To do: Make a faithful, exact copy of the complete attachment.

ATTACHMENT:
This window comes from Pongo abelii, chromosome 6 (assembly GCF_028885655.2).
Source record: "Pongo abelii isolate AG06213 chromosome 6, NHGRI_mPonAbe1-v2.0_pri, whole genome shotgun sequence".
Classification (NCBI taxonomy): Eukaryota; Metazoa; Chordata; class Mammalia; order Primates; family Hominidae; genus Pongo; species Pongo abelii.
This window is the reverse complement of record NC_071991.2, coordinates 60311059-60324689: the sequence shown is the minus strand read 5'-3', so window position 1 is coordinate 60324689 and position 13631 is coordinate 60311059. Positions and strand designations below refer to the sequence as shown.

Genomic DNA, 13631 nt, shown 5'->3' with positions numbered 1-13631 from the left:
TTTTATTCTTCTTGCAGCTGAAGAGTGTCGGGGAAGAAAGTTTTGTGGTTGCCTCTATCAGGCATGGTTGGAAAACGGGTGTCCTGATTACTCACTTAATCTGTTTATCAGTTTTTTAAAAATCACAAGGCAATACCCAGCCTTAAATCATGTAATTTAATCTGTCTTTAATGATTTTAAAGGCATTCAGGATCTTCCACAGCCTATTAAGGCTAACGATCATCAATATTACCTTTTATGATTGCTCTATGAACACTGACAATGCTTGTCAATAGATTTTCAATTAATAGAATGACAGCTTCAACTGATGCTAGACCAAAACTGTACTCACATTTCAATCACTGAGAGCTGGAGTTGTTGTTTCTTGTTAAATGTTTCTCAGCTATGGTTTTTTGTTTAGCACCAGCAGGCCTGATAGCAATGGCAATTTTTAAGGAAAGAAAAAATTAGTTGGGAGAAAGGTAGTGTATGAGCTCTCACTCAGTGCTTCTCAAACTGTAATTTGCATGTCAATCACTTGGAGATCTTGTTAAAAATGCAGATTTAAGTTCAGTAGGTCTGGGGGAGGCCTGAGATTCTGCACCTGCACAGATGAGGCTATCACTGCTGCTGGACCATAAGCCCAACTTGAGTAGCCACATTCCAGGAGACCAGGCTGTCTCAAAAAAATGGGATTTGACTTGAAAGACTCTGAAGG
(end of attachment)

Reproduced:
This window comes from Pongo abelii, chromosome 6 (assembly GCF_028885655.2).
Source record: "Pongo abelii isolate AG06213 chromosome 6, NHGRI_mPonAbe1-v2.0_pri, whole genome shotgun sequence".
Classification (NCBI taxonomy): Eukaryota; Metazoa; Chordata; class Mammalia; order Primates; family Hominidae; genus Pongo; species Pongo abelii.
This window is the reverse complement of record NC_071991.2, coordinates 60311059-60324689: the sequence shown is the minus strand read 5'-3', so window position 1 is coordinate 60324689 and position 13631 is coordinate 60311059. Positions and strand designations below refer to the sequence as shown.

Genomic DNA, 13631 nt, shown 5'->3' with positions numbered 1-13631 from the left:
TTTTATTCTTCTTGCAGCTGAAGAGTGTCGGGGAAGAAAGTTTTGTGGTTGCCTCTATCAGGCATGGTTGGAAAACGGGTGTCCTGATTACTCACTTAATCTGTTTATCAGTTTTTTAAAAATCACAAGGCAATACCCAGCCTTAAATCATGTAATTTAATCTGTCTTTAATGATTTTAAAGGCATTCAGGATCTTCCACAGCCTATTAAGGCTAACGATCATCAATATTACCTTTTATGATTGCTCTATGAACACTGACAATGCTTGTCAATAGATTTTCAATTAATAGAATGACAGCTTCAACTGATGCTAGACCAAAACTGTACTCACATTTCAATCACTGAGAGCTGGAGTTGTTGTTTCTTGTTAAATGTTTCTCAGCTATGGTTTTTTGTTTAGCACCAGCAGGCCTGATAGCAATGGCAATTTTTAAGGAAAGAAAAAATTAGTTGGGAGAAAGGTAGTGTATGAGCTCTCACTCAGTGCTTCTCAAACTGTAATTTGCATGTCAATCACTTGGAGATCTTGTTAAAAATGCAGATTTAAGTTCAGTAGGTCTGGGGGAGGCCTGAGATTCTGCACCTGCACAGATGAGGCTATCACTGCTGCTGGACCATAAGCCCAACTTGAGTAGCCACATTCCAGGAGACCAGGCTGTCTCAAAAAAATGGGATTTGACTTGAAAGACTCTGAAGG